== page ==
Genre: Adult contemporary romance
Representation: Vietnamese, mixed race, autism
Format read: audiobook
Series: The Kiss Quotient book 2
Khai is autistic.
To his Vietnamese family, this word doesn’t really mean much–autism isn’t much recognized in Vietnam. To them, he’s just…odd. But he’s family, so they accept him despite his foibles.
Except for one thing: Khai’s mother is convinced he needs a good wife. To that end, she travels back to her home country in order to arrange for a good, Vietnamese girl for him.
After interviewing dozens of wealthy, beautiful applicants and finding all of them wanting in the personality department, she finds her son’s perfect match in an unexpected place: a hotel bathroom. Tran Ngoc My is a hotel maid who spends most of her time scrubbing toilets. She has the routine down to a science–she’s very good at making sure everything is just so, and takes great satisfaction in a job well done.
Mrs. Diep makes her an offer she can’t refuse: $20,000 US to come to America for a summer and woo her son. If he doesn’t like her, she can go home at the end with no consequences. If he likes her, then she’ll have a husband by September.
There’s just one catch: My has a little girl waiting for her at home, and Khai makes it very clear he never wants children. Will the two of them be able to find common ground, despite their secrets?
I loved The Kiss Quotient and was super excited to pick up the next book in this series. While The Bride Test is set in the same world, it follows a different group of characters, though we do see some familiar faces from the first book.
I really, really liked My. I also really liked Khai (I think I mentioned in my review of the first book that I wanted a story from his perspective, and here we are!), but there were some questionable elements in this book. I thought the way Mrs. Diep behaved, both in trying to find a wife for her son without consulting him and then forcing them to live together for three months was completely unacceptable. I’m willing to chalk that up to cultural differences, since it was very clear that she was a caring woman, but it still made me angry. If I were Khai and someone just showed up on my doorstep like that, I’d blow a gasket.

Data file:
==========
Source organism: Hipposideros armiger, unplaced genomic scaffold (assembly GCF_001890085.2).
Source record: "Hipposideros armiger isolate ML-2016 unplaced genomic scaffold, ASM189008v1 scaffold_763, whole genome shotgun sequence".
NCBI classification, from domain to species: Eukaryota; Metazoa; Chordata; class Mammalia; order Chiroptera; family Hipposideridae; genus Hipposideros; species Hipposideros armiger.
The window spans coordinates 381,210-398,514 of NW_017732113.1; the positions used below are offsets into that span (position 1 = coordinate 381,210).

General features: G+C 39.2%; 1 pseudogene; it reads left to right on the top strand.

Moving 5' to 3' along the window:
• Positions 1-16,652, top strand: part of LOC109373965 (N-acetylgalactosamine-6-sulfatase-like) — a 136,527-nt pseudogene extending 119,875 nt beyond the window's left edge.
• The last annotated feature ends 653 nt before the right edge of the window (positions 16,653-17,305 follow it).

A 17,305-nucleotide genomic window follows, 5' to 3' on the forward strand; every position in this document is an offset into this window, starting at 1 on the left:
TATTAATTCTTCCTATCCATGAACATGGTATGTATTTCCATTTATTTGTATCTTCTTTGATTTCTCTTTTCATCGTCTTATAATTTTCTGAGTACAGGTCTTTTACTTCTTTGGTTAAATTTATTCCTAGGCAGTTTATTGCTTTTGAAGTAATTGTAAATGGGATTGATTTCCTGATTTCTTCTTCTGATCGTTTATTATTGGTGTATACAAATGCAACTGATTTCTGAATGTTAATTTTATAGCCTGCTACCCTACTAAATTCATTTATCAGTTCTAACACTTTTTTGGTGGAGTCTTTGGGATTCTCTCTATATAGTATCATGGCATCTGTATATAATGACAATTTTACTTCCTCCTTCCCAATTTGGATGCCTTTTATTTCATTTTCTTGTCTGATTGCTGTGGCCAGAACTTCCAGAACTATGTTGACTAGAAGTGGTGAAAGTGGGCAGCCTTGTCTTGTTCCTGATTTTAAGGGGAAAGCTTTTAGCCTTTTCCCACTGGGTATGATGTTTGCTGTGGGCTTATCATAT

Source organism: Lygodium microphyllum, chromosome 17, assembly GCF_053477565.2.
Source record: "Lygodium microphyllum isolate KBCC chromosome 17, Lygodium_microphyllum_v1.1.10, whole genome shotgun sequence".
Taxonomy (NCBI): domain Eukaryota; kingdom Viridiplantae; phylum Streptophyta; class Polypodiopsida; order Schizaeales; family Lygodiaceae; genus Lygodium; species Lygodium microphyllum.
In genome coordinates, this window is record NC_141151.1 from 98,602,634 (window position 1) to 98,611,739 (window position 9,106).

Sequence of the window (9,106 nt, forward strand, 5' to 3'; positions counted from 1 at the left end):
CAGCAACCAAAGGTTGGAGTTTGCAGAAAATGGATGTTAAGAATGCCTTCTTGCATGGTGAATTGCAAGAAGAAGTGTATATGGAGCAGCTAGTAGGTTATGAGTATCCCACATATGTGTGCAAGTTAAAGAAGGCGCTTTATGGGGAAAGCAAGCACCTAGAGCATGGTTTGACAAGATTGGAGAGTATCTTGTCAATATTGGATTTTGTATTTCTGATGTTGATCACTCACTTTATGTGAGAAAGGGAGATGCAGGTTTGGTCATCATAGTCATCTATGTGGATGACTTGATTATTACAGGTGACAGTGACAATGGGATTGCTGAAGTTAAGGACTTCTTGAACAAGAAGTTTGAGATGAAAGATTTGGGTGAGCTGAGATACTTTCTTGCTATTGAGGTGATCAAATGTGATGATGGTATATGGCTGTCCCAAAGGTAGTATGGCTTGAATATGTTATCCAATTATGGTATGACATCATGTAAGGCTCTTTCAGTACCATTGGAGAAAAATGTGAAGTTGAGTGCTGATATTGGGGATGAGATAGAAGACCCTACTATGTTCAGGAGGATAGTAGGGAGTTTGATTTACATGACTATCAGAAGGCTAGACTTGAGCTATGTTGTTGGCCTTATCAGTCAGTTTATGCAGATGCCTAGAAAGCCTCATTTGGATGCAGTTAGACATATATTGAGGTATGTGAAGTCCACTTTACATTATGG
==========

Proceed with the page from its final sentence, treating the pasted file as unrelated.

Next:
I also had a problem with some of Khai’s anger issues. A lot of it comes from him genuinely not understanding My’s emotions or certain social situations or norms, but at one point he completely blows up at her in public and manhandles her, which was not okay, and I don’t think he ever apologizes for it, not really.
I would have also liked to see My look into autism more, to try to get a better understanding of what this foreign word means rather than blundering around blindly and walking on egg shells.
All in all, I did think it was a good follow up, though. I’d be happy to read a third book in the series if one was ever written, but I also really like that it’s 2 loosely connected independent volumes.